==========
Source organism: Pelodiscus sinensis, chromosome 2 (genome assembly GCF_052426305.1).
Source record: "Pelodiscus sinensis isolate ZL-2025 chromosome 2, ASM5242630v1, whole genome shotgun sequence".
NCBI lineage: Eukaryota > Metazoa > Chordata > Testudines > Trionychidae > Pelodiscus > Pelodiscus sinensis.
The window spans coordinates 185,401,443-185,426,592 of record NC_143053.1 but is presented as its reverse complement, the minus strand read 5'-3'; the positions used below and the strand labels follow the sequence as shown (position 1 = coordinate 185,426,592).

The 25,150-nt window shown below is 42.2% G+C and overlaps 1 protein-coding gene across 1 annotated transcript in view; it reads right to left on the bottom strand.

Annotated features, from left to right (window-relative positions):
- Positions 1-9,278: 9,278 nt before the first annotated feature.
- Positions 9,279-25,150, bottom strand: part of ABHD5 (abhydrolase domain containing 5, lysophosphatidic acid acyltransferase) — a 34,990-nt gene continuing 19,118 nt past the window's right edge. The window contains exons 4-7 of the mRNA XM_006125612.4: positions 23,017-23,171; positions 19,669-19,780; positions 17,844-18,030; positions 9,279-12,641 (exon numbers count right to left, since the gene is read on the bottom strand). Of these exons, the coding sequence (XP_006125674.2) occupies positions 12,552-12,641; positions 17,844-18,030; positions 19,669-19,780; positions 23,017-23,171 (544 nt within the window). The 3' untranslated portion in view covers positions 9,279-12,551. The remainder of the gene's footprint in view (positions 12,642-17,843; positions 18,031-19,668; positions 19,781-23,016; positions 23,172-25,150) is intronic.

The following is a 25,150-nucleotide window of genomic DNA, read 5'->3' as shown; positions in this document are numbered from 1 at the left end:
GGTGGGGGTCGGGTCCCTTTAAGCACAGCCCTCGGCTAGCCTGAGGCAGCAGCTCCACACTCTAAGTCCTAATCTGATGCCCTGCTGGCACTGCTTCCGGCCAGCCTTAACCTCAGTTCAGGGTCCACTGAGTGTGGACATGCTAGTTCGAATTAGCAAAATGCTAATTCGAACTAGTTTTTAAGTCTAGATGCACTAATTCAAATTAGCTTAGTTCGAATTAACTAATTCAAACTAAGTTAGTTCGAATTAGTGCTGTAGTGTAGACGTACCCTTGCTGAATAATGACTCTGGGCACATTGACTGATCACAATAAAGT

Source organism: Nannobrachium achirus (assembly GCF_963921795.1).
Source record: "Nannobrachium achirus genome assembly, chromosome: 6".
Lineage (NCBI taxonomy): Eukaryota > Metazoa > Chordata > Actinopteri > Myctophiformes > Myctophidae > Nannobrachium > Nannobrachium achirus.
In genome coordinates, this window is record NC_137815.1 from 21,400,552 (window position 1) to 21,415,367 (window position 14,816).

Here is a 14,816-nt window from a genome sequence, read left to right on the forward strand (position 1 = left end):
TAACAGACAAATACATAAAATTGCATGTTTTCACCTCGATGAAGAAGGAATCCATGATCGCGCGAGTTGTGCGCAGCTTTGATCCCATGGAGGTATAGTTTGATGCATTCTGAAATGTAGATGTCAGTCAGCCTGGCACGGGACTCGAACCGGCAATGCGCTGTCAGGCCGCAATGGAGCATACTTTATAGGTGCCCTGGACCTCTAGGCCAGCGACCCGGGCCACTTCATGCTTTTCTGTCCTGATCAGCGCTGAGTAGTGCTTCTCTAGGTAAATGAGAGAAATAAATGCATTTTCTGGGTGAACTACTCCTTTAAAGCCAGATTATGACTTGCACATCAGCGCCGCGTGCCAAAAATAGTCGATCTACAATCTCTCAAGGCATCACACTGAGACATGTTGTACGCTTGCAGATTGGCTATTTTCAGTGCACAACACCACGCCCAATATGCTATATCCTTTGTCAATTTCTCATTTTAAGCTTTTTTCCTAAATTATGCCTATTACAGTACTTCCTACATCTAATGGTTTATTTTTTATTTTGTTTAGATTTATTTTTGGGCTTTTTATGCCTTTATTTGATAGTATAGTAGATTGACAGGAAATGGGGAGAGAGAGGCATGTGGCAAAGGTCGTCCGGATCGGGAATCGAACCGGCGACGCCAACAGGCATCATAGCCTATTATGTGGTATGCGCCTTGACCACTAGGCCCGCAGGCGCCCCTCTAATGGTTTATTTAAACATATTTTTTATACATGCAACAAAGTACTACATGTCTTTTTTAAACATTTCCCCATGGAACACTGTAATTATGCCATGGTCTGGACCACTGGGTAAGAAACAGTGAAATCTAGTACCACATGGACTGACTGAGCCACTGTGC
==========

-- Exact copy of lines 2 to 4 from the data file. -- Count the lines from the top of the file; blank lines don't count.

Source record: "Pelodiscus sinensis isolate ZL-2025 chromosome 2, ASM5242630v1, whole genome shotgun sequence".
NCBI lineage: Eukaryota > Metazoa > Chordata > Testudines > Trionychidae > Pelodiscus > Pelodiscus sinensis.
The window spans coordinates 185,401,443-185,426,592 of record NC_143053.1 but is presented as its reverse complement, the minus strand read 5'-3'; the positions used below and the strand labels follow the sequence as shown (position 1 = coordinate 185,426,592).